“If we can’t get away from the black-and-white—from treating art strictly as commodity, as investment, as something to be bought and sold and owned—then there won’t be any reason (or any resources) left to make it.”
Gough moved on, though his feelings were hurt by Mojang’s hard-headed bargaining. The company didn’t notice he hadn’t signed the contract—until, of course, Persson moved to sell Minecraft to Microsoft for $2.5 billion, and realized he didn’t own the rights to its now-beloved End Poem. (The initially-proposed agreement was a comprehensive buyout, for that one-time fee.) Gough knew he could get more money—a lot more money—as Minecraft was already wildly popular; today, it’s the best-selling game of all time. But instead, he sat on the rights for years, making lawyers angrier and angrier until they eventually gave up. And last Wednesday, he gave those rights away to the gift economy.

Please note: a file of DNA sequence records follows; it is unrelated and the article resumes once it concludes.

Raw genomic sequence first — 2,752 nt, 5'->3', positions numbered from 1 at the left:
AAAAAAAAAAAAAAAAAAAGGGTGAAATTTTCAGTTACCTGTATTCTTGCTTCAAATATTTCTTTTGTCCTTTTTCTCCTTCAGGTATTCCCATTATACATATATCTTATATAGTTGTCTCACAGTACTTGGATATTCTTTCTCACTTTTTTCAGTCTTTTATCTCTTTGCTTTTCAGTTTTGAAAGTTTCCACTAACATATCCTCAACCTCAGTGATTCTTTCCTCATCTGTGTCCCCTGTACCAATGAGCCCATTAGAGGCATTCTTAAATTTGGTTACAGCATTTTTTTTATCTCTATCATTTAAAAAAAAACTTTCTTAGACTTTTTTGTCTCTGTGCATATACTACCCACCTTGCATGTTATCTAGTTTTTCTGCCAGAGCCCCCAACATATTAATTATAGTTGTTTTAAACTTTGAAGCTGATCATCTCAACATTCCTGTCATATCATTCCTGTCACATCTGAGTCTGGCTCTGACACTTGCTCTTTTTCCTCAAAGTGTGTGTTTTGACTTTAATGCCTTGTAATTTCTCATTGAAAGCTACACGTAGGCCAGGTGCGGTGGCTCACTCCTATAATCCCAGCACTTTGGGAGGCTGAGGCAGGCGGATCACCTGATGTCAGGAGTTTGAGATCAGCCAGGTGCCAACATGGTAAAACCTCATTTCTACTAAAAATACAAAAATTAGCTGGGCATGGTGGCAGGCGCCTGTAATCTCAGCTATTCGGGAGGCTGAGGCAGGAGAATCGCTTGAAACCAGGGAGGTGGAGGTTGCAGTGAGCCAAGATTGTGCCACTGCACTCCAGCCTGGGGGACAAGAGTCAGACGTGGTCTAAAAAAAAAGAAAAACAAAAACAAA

“From today on, you can play with [the End Poem], whether privately or in public, and nobody can stop you,” writes Gough. “Which is to say both that nobody owns it, and we all own it. Which is to say, it lives outside of that way of looking at art… You are free to set it to music; dramatise it; animate it. Mash it up with whatever you think it would go well with. Whatever you’re inspired to do.”
Returning to The Gift: Atwood took care to note Hyde’s choice of cover art, a Shaker painting called Basket of Apples. She quotes his justification (“the Shakers believed that they received their arts as gifts from the spiritual world”), as well as its copyright attribution. (“Basket of Apples is reprinted through the courtesy of The Shaker Community Inc.”) “The word courtesy implies that no money changed hands,” writes Atwood. “But it could have, whereas under the Shaker rules such a thing would have been impossible. Hyde’s point is taken.”